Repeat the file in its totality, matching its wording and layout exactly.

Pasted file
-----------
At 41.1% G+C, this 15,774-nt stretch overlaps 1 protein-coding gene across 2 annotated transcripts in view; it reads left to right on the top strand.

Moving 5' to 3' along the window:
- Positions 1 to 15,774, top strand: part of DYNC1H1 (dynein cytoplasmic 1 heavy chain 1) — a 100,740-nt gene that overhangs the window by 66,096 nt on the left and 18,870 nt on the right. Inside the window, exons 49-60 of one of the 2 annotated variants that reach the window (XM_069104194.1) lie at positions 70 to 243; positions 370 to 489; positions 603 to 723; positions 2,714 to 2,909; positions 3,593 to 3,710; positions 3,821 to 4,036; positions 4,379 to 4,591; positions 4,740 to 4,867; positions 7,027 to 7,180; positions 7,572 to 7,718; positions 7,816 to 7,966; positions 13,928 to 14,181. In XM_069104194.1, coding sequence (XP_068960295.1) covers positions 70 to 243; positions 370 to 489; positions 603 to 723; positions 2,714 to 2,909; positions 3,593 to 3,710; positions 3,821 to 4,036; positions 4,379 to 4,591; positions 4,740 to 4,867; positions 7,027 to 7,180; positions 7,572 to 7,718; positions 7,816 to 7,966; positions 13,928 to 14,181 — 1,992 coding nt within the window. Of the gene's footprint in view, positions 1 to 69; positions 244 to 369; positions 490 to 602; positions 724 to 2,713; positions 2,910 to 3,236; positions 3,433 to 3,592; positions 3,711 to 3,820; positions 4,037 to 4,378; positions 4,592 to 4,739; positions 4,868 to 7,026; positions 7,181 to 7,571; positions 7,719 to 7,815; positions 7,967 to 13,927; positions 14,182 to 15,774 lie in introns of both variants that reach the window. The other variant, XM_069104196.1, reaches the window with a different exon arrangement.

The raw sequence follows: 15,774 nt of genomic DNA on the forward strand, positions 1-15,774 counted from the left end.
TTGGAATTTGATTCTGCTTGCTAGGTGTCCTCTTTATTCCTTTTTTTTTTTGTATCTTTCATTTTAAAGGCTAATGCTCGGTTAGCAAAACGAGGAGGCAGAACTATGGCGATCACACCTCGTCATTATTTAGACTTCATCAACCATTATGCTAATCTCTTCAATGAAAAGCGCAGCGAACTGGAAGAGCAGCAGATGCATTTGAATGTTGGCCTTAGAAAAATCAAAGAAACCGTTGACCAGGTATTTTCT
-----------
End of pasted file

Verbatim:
At 41.1% G+C, this 15,774-nt stretch overlaps 1 protein-coding gene across 2 annotated transcripts in view; it reads left to right on the top strand.

Moving 5' to 3' along the window:
- Positions 1 to 15,774, top strand: part of DYNC1H1 (dynein cytoplasmic 1 heavy chain 1) — a 100,740-nt gene that overhangs the window by 66,096 nt on the left and 18,870 nt on the right. Inside the window, exons 49-60 of one of the 2 annotated variants that reach the window (XM_069104194.1) lie at positions 70 to 243; positions 370 to 489; positions 603 to 723; positions 2,714 to 2,909; positions 3,593 to 3,710; positions 3,821 to 4,036; positions 4,379 to 4,591; positions 4,740 to 4,867; positions 7,027 to 7,180; positions 7,572 to 7,718; positions 7,816 to 7,966; positions 13,928 to 14,181. In XM_069104194.1, coding sequence (XP_068960295.1) covers positions 70 to 243; positions 370 to 489; positions 603 to 723; positions 2,714 to 2,909; positions 3,593 to 3,710; positions 3,821 to 4,036; positions 4,379 to 4,591; positions 4,740 to 4,867; positions 7,027 to 7,180; positions 7,572 to 7,718; positions 7,816 to 7,966; positions 13,928 to 14,181 — 1,992 coding nt within the window. Of the gene's footprint in view, positions 1 to 69; positions 244 to 369; positions 490 to 602; positions 724 to 2,713; positions 2,910 to 3,236; positions 3,433 to 3,592; positions 3,711 to 3,820; positions 4,037 to 4,378; positions 4,592 to 4,739; positions 4,868 to 7,026; positions 7,181 to 7,571; positions 7,719 to 7,815; positions 7,967 to 13,927; positions 14,182 to 15,774 lie in introns of both variants that reach the window. The other variant, XM_069104196.1, reaches the window with a different exon arrangement.

The raw sequence follows: 15,774 nt of genomic DNA on the forward strand, positions 1-15,774 counted from the left end.
TTGGAATTTGATTCTGCTTGCTAGGTGTCCTCTTTATTCCTTTTTTTTTTTGTATCTTTCATTTTAAAGGCTAATGCTCGGTTAGCAAAACGAGGAGGCAGAACTATGGCGATCACACCTCGTCATTATTTAGACTTCATCAACCATTATGCTAATCTCTTCAATGAAAAGCGCAGCGAACTGGAAGAGCAGCAGATGCATTTGAATGTTGGCCTTAGAAAAATCAAAGAAACCGTTGACCAGGTATTTTCT